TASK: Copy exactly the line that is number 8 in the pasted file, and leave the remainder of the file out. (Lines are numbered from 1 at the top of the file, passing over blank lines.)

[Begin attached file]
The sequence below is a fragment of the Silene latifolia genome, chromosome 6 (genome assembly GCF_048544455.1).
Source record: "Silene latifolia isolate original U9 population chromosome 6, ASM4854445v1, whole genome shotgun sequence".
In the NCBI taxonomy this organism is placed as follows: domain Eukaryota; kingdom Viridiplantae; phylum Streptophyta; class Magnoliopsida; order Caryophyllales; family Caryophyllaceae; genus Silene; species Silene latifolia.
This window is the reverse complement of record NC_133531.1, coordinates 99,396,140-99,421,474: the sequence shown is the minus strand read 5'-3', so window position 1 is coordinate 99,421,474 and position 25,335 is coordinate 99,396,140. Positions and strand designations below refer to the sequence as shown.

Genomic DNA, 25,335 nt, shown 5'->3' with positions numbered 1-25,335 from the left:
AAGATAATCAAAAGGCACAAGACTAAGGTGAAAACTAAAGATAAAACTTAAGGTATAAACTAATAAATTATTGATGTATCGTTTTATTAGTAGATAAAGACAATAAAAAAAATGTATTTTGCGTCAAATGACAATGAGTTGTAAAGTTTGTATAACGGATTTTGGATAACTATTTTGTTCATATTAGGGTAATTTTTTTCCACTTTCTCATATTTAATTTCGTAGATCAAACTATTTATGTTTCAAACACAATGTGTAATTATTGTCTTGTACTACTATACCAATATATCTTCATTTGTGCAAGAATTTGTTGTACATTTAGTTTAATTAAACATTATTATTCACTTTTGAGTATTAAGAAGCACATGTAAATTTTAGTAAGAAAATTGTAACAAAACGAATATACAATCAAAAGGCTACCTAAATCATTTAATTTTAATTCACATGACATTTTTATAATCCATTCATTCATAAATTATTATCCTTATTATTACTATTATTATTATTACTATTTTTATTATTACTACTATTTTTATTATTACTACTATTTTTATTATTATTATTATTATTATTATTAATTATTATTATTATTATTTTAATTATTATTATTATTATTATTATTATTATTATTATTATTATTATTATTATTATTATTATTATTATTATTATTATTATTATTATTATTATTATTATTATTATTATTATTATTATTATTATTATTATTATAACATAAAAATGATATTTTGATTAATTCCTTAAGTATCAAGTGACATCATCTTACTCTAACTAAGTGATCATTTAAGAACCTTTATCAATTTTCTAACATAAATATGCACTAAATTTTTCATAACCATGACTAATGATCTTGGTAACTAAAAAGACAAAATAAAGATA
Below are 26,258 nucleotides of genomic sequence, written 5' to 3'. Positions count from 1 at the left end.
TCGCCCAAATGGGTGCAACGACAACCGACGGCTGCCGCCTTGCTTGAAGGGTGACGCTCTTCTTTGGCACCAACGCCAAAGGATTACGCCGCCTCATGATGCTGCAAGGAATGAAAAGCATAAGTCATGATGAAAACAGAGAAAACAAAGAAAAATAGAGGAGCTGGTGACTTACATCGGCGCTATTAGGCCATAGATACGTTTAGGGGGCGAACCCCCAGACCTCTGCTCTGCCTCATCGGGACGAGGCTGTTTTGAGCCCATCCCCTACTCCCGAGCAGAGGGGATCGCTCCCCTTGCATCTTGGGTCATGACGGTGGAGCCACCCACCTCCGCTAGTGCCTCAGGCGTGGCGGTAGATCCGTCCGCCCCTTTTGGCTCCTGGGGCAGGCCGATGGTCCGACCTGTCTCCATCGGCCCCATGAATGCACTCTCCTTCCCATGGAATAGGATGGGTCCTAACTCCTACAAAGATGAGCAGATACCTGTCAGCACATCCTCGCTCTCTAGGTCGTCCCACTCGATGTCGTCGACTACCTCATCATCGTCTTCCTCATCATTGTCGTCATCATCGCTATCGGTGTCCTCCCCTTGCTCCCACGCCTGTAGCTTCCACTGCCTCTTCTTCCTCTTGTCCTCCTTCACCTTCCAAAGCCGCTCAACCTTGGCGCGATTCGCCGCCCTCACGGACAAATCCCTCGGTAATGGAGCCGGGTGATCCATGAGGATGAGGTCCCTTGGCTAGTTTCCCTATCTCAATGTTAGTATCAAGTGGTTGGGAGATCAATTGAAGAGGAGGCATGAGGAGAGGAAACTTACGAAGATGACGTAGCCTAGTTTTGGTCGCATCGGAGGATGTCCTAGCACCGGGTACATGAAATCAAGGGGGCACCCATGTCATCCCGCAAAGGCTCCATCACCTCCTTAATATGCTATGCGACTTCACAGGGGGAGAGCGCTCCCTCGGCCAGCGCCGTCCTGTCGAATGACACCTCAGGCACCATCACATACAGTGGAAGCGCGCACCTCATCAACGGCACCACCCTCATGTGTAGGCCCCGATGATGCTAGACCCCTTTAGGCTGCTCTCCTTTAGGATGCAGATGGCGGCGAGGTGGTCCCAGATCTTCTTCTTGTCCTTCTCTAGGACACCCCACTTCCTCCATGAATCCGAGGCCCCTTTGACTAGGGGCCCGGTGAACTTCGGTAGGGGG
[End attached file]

TCGCCCAAATGGGTGCAACGACAACCGACGGCTGCCGCCTTGCTTGAAGGGTGACGCTCTTCTTTGGCACCAACGCCAAAGGATTACGCCGCCTCATGATGCTGCAAGGAATGAAAAGCATAAGTCATGATGAAAACAGAGAAAACAAAGAAAAATAGAGGAGCTGGTGACTTACATCGGCGCTATTAGGCCATAGATACGTTTAGGGGGCGAACCCCCAGACCTCTGCTCTGCCTCATCGGGACGAGGCTGTTTTGAGCCCATCCCCTACTCCCGAGCAGAGGGGATCGCTCCCCTTGCATCTTGGGTCATGACGGTGGAGCCACCCACCTCCGCTAGTGCCTCAGGCGTGGCGGTAGATCCGTCCGCCCCTTTTGGCTCCTGGGGCAGGCCGATGGTCCGACCTGTCTCCATCGGCCCCATGAATGCACTCTCCTTCCCATGGAATAGGATGGGTCCTAACTCCTACAAAGATGAGCAGATACCTGTCAGCACATCCTCGCTCTCTAGGTCGTCCCACTCGATGTCGTCGACTACCTCATCATCGTCTTCCTCATCATTGTCGTCATCATCGCTATCGGTGTCCTCCCCTTGCTCCCACGCCTGTAGCTTCCACTGCCTCTTCTTCCTCTTGTCCTCCTTCACCTTCCAAAGCCGCTCAACCTTGGCGCGATTCGCCGCCCTCACGGACAAATCCCTCGGTAATGGAGCCGGGTGATCCATGAGGATGAGGTCCCTTGGCTAGTTTCCCTATCTCAATGTTAGTATCAAGTGGTTGGGAGATCAATTGAAGAGGAGGCATGAGGAGAGGAAACTTACGAAGATGACGTAGCCTAGTTTTGGTCGCATCGGAGGATGTCCTAGCACCGGGTACATGAAATCAAGGGGGCACCCATGTCATCCCGCAAAGGCTCCATCACCTCCTTAATATGCTATGCGACTTCACAGGGGGAGAGCGCTCCCTCGGCCAGCGCCGTCCTGTCGAATGACACCTCAGGCACCATCACATACAGTGGAAGCGCGCACCTCATCAACGGCACCACCCTCATGTGTAGGCCCCGATGATGCTAGACCCCTTTAGGCTGCTCTCCTTTAGGATGCAGATGGCGGCGAGGTGGTCCCAGATCTTCTTCTTGTCCTTCTCTAGGACACCCCACTTCCTCCATGAATCCGAGGCCCCTTTGACTAGGGGCCCGGTGAACTTCGGTAGGGGG